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  • My home state of Michigan has gotten a lot of press these last several days. A female State Representative has been barred from speaking on the floor of the House of Representatives for making a remark that, according to the Speaker's office, "failed to maintain the decorum of the House of Representatives." Another State Rep. was quoted as saying, "What she said was offensive. It was so offensive, I don't even want to say it in front of women."

    OMG!

    Can you believe it? I mean, what can a woman say to a room full of politicians that is soooo bad, so offensive that men can't bear to hear it spoken aloud, especially in the company of other women?

    I'll tell you what she said.

    She said, "vagina."

    Specifically, she said, "I'm flattered that you're all so interested in my vagina, but no means no."

    My first response: OMGX2! When did 'vagina' become an obscenity? And who the heck is going to pay for the reprinting of all those anatomy books? Maybe they could host a contest to rename it.

    My second response: Wait, saying a word is obscene doesn't make it obscene. Who are they to say so? Unless...

    Did I miss something? Did the FCC declare 'vagina' an obscenity? It's not that far-fetched. After all, George Carlin added 'fart' to hist list of "Seven Dirty Words," which ironically included 10 words. Nonetheless, I wanted to hear it from the horse's mouth. So I checked the FCC's website for a press release, an official statement, something that backed up the claim that 'vagina' is obscene.

    Would it surprise you to know that I couldn't find anything referring to 'vagina' specifically??? But. I did find the three-pronged test that the Supreme Court uses to gauge whether a word is obscene. Let's run through it, shall well?

    1 - An average person, applying contemporary community standards, must find that the material, as a whole, appeals to the prurient interest
    2 - The material must depict or describe, in a patently offensive way, sexual conduct specifically defined by applicable law; and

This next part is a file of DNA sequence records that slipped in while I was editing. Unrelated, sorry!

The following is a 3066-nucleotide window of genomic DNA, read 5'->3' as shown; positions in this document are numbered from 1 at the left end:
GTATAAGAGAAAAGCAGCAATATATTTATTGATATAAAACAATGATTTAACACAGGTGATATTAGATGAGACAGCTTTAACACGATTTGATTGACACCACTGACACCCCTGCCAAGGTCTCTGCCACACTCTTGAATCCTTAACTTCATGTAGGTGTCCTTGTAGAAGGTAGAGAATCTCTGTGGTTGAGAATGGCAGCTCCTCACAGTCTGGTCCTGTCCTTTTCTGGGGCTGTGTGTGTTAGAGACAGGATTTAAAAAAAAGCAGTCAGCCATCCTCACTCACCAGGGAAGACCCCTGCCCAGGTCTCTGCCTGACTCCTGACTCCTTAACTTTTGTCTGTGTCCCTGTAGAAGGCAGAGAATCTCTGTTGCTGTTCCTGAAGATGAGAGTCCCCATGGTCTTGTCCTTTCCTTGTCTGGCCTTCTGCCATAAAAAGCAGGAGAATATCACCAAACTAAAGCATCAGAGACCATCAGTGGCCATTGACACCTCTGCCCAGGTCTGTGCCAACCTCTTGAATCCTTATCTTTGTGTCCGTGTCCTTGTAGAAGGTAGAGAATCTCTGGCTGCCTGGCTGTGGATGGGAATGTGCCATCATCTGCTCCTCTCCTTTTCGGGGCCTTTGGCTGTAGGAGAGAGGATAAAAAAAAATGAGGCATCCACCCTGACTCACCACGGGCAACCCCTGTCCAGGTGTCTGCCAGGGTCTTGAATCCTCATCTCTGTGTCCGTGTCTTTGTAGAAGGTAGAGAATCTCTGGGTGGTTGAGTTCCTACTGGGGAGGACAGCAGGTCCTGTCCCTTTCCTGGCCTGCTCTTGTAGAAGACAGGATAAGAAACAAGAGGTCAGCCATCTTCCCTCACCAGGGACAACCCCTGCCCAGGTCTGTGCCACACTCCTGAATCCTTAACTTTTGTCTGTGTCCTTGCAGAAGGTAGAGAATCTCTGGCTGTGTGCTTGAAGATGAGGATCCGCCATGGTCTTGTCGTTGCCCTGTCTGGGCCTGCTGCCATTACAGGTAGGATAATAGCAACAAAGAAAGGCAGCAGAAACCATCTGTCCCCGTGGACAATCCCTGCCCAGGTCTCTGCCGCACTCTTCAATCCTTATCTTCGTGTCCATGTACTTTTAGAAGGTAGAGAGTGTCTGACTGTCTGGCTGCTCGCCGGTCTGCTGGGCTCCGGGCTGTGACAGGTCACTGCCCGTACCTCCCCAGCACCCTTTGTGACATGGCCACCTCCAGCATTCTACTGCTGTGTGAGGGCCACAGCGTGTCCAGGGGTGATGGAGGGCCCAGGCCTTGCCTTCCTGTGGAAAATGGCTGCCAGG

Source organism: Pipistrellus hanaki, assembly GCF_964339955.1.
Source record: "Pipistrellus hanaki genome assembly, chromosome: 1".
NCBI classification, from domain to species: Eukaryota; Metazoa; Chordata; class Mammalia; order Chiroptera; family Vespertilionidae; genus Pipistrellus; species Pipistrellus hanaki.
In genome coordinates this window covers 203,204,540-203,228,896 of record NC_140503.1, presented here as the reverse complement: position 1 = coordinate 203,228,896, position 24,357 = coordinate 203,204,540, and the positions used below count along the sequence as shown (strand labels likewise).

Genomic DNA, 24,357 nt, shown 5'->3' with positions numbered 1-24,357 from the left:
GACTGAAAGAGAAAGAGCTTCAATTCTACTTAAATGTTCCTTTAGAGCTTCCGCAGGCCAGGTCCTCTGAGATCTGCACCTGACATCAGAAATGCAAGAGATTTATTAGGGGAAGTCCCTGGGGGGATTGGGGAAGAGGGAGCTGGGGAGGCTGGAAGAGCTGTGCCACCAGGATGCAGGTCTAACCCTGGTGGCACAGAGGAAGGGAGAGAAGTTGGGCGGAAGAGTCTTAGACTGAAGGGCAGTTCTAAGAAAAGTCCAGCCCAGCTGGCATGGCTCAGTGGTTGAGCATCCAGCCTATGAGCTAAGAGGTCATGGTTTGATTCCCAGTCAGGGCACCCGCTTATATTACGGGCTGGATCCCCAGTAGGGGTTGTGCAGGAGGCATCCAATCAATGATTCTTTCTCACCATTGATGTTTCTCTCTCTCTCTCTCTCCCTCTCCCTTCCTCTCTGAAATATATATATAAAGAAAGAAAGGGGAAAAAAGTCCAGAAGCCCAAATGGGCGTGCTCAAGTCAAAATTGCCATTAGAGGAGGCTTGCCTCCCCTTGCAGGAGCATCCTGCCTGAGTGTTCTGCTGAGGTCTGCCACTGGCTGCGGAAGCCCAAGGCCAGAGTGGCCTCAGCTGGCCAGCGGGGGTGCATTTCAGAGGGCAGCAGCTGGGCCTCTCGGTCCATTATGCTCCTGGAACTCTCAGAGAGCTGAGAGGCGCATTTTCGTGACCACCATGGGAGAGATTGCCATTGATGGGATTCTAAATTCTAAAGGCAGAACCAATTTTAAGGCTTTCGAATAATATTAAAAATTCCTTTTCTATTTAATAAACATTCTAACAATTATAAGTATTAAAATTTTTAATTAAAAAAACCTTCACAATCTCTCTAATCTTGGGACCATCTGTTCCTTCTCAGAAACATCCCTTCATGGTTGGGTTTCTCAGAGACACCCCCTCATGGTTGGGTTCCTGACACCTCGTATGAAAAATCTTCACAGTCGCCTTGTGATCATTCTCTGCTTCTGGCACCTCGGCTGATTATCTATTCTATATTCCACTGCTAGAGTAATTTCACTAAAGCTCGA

3 - The material, taken as a whole, must lack serious literary, artistic, political or scientific value.

    Hmm. I don't see it. Do you? I don't. I really don't.

    Onto Wikipedia to shed some light...

    I'm reading, I'm scrolling, I'm reading...yeah, yeah, yeah...profanities relate to religion, sex, or bodily functions...they can be called cuss words, swear words, etc....and then this: whether a word is a profanity depends on the way people think. Well, this is troubling. Doesn't that mean that all words are simply profanity in waiting? How am I, a simple layperson, to know??? I scroll down some more, increasingly desperate. Phew! Exactly what I was looking for: a list of currently considered profanities. Wait a minute, 'vagina' isn't even on it. At least not since the page was last updated on April 30, 2012.

    Maybe I'm focusing too much on the word itself. After all, the Speaker of the House mentioned 'decorum." Maybe the problem was more how she said it than what she said. Not enough pomp? Not enough circumstance? Maybe a euphemism would have helped.

    YOWZA! I don't think so. I just googled 'vagina euphemisms."

    So I give up. I cry uncle. I cannot find any reasonable defense for why her comment was lewd, lascivious, obscene, depraved or offensive enough to lose her voice in House of Representatives. And I'm disappointed that those in power are being such pussies. If they want to legislate my vagina, at least have the balls to say the word out loud and proud.

    Oh, by the way, if you ever want to visit my childhood home in Troy, MI, take I-75 Exit 69 for Big Beaver Road. Ironic, isn't it?
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